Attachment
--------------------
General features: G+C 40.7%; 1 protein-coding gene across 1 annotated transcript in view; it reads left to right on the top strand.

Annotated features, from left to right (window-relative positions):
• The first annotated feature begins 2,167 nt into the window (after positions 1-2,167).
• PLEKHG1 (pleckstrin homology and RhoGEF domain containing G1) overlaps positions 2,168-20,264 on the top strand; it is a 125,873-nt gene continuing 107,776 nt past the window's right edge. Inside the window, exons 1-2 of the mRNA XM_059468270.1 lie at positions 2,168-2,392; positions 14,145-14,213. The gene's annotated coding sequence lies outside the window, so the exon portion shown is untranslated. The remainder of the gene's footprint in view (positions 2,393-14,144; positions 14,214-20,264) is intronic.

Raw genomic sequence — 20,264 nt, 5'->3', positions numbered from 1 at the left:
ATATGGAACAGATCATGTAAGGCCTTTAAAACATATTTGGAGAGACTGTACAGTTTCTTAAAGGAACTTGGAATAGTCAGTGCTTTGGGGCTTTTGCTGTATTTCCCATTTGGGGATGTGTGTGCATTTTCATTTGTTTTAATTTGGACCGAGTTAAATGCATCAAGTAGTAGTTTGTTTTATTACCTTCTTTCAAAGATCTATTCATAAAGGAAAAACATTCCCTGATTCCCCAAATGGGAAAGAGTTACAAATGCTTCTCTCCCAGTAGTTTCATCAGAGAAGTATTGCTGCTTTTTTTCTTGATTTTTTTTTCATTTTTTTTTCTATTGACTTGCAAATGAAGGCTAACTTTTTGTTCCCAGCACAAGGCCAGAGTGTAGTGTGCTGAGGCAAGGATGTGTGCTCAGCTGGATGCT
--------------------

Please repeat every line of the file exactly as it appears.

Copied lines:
General features: G+C 40.7%; 1 protein-coding gene across 1 annotated transcript in view; it reads left to right on the top strand.

Annotated features, from left to right (window-relative positions):
• The first annotated feature begins 2,167 nt into the window (after positions 1-2,167).
• PLEKHG1 (pleckstrin homology and RhoGEF domain containing G1) overlaps positions 2,168-20,264 on the top strand; it is a 125,873-nt gene continuing 107,776 nt past the window's right edge. Inside the window, exons 1-2 of the mRNA XM_059468270.1 lie at positions 2,168-2,392; positions 14,145-14,213. The gene's annotated coding sequence lies outside the window, so the exon portion shown is untranslated. The remainder of the gene's footprint in view (positions 2,393-14,144; positions 14,214-20,264) is intronic.

Raw genomic sequence — 20,264 nt, 5'->3', positions numbered from 1 at the left:
ATATGGAACAGATCATGTAAGGCCTTTAAAACATATTTGGAGAGACTGTACAGTTTCTTAAAGGAACTTGGAATAGTCAGTGCTTTGGGGCTTTTGCTGTATTTCCCATTTGGGGATGTGTGTGCATTTTCATTTGTTTTAATTTGGACCGAGTTAAATGCATCAAGTAGTAGTTTGTTTTATTACCTTCTTTCAAAGATCTATTCATAAAGGAAAAACATTCCCTGATTCCCCAAATGGGAAAGAGTTACAAATGCTTCTCTCCCAGTAGTTTCATCAGAGAAGTATTGCTGCTTTTTTTCTTGATTTTTTTTTCATTTTTTTTTCTATTGACTTGCAAATGAAGGCTAACTTTTTGTTCCCAGCACAAGGCCAGAGTGTAGTGTGCTGAGGCAAGGATGTGTGCTCAGCTGGATGCT